Mark Lister, Head of the Copenhagen Centre on Energy Efficiency, explains why more innovation and investment is needed if the barriers to scaling up energy efficiency are to be successfully dismantled.
Energy efficiency at a global level is an essential response to climate change and fundamental to achieving the goals of the 2015 Paris climate agreement. But energy efficiency is not only about saving our climate. Multiple benefits arise from energy efficiency actions, including improved health and well-being, cleaner air, greater economic productivity and employment creation. Of all the potential clean energy solutions, it is the cheapest, most geographically dispersed, most quickly deployed and most widely available energy resource. This is why most studies estimate that energy efficiency will need to contribute roughly half of the emissions reductions required to meet our climate objectives between now and 2030.
It is too often the case that energy efficiency actions in practice don’t live up to this potential due to a number of well-known barriers. A lack of innovation is one of them. For energy efficiency to accelerate, innovation is needed not just in terms of technological hardware, where significant progress is happening, but also in ‘org-ware,’ the organisational structures and business models that enable energy efficiency and create aligned incentives for energy efficiency players through better ways of working together.
The increasing digitalisation of energy systems and distributed ledger technologies such as blockchain, which are starting to be applied to energy efficiency business models, also offer new opportunities for innovation. They can help reduce transaction costs by streamlining the aggregation of savings and the allocation of monetary values to energy savings streams.
A second barrier is a significant shortfall in investment. The World Bank estimates that investment in energy efficiency globally needs to increase by a factor of at least six to meet the UN Sustainable Development Goal of doubling the rate of improvement in global energy efficiency by 2030. In 2016, this investment totalled $231 billion. The EU, which accounts for the largest share of this spending, believes that an amount close to this global spend ($212 billion per year) will be necessary for Europe alone to meet its own 2030 energy and climate objectives.
Such order-of-magnitude increases in the scale of investment cannot only be provided by climate and development funds. The entire global financial system, private sector banks, institutional investors and purchasing decisions by citizens all need to pivot towards greater lending for energy efficiency infrastructure.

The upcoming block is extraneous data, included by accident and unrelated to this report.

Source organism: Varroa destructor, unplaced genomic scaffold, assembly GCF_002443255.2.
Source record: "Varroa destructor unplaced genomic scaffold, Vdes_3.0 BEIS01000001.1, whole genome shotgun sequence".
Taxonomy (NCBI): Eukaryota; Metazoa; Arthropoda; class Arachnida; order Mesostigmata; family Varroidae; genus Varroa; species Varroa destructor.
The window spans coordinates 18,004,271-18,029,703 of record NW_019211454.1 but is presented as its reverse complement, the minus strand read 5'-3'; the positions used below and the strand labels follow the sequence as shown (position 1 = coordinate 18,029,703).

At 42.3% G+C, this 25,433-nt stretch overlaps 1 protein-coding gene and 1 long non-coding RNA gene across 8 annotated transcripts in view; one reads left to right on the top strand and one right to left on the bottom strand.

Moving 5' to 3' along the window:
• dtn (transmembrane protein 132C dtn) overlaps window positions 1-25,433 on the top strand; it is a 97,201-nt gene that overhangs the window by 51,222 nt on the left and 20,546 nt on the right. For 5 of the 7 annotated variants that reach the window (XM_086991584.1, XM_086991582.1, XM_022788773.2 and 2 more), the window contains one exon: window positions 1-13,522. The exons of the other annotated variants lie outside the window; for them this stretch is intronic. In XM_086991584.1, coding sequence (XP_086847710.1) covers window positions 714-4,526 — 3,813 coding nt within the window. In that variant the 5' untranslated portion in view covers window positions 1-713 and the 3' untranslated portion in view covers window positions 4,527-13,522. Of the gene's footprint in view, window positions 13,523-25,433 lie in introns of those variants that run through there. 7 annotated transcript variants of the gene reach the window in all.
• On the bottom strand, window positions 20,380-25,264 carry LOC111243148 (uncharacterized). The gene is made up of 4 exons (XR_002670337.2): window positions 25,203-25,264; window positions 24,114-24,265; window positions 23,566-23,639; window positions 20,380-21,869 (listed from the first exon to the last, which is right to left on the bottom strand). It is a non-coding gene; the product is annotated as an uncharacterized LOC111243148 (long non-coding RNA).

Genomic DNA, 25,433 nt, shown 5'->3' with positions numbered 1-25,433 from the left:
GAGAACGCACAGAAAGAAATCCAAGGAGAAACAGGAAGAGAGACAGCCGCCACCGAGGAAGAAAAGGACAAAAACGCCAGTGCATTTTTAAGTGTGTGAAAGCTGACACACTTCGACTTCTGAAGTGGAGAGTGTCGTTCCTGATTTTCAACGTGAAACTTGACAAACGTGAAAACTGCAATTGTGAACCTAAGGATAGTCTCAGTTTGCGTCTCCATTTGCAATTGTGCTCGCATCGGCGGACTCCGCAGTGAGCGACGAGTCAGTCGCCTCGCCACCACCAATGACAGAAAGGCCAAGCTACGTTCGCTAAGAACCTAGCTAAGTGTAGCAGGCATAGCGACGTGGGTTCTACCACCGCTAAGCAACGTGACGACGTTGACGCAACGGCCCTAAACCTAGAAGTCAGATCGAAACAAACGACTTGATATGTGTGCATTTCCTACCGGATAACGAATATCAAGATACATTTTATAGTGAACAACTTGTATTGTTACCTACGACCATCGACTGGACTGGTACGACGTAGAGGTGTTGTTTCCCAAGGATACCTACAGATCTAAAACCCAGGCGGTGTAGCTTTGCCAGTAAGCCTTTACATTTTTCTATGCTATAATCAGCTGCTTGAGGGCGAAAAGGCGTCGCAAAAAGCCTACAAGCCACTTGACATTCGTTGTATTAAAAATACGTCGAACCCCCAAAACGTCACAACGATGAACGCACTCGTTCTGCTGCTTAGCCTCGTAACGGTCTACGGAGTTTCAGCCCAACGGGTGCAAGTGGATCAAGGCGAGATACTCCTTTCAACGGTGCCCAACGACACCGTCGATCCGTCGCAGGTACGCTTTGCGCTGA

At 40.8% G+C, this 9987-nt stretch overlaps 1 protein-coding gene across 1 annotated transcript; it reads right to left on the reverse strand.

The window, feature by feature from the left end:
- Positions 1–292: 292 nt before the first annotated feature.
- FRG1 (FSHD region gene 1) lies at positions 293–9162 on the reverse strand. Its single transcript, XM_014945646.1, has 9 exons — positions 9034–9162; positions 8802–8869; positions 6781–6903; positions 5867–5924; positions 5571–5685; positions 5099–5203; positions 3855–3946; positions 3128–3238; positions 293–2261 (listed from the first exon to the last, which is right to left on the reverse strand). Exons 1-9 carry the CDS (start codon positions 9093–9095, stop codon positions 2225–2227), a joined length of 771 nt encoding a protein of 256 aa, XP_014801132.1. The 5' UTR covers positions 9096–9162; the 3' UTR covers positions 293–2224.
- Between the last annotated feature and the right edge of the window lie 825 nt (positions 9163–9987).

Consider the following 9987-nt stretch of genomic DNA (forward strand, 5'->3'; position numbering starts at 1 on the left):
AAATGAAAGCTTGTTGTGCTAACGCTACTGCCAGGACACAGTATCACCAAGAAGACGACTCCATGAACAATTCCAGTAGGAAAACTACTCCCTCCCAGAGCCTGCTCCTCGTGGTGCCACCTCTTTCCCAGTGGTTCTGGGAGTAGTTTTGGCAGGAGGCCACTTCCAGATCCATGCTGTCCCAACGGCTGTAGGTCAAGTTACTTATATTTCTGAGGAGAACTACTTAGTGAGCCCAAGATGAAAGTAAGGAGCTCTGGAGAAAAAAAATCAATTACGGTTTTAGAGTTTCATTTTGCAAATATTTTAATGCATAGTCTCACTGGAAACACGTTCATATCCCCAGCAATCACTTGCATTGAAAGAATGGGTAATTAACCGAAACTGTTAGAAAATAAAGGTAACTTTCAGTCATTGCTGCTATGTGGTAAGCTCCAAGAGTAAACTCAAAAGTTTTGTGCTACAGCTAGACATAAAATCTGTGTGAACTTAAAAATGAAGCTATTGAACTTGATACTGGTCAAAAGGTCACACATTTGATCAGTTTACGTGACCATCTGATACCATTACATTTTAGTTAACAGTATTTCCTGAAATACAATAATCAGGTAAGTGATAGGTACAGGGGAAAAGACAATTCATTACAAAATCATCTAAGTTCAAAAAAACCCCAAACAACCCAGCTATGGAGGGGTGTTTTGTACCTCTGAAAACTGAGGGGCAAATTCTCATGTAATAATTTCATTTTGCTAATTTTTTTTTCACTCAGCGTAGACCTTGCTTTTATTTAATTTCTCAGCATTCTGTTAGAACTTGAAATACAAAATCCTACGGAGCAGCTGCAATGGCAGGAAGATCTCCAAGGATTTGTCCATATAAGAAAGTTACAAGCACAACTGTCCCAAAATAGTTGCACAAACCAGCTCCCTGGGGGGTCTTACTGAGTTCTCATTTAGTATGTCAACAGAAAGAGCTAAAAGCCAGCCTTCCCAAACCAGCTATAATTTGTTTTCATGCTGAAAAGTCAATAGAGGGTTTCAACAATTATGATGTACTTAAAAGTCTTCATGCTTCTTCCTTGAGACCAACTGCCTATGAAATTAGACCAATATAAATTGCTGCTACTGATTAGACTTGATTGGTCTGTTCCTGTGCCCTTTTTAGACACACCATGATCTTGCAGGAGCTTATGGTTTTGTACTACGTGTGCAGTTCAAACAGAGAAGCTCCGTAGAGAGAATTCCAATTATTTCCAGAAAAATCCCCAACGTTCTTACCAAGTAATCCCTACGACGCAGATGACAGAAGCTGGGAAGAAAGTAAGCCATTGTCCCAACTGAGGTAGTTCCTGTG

This is being hampered, though, because many potential investors lack an understanding of energy efficiency projects. Instead of looking at the cash flow generated by energy savings, investors tend to want traditional lending security in the form of a fixed or floating charge over assets or assurances from creditworthy guarantors. These are not always available from project proponents. The result is a sub-optimal level of finance flowing to profitable energy efficiency projects.
To reduce this perception of risk, we need to standardise energy efficient projects, raise greater awareness about the sector and make energy efficiency an inherent part of the finance sector’s culture. Consider how easy and fast it is to apply for and secure a loan for a car or a house from any bank. This is because, from the lender’s point of view, the risks are understood, the recourse is clear and there are institutionalised practices relating to the asset class. We need to build structures that will allow energy efficiency investments to be as easily understood and just as commonplace for a wide range of potential investors.
The efforts by the US non-profit Efficiency Valuation Organization to disseminate standard protocols to measure and verify energy savings and to train certified energy savings professionals are good steps in the right direction. We need to be able to demonstrate the impact and progress of energy efficiency initiatives to prove their importance in meeting greenhouse gas emission reduction targets and to inspire others.
The Copenhagen Centre on Energy Efficiency acts as a coordinator for a range of global public-private energy efficiency partnerships, known as “Accelerators” under the Sustainable Energy for All initiative, aiming to scale up efforts and impacts in various high energy use sectors including buildings, transport, district heating and cooling, lighting and appliances, and industry.
We are developing, in conjunction with various cities, a project aggregation model based on the common challenges and opportunities cities face to improve energy efficiency in, for instance, street lighting, municipal buildings or public transport. We are also working to bundle individual initiatives into single projects to reduce costs and hopefully attract larger scale investors. This approach is garnering strong interest and is vital to give isolated local successes global impact.
Source: FORESIGHT Climate & Energy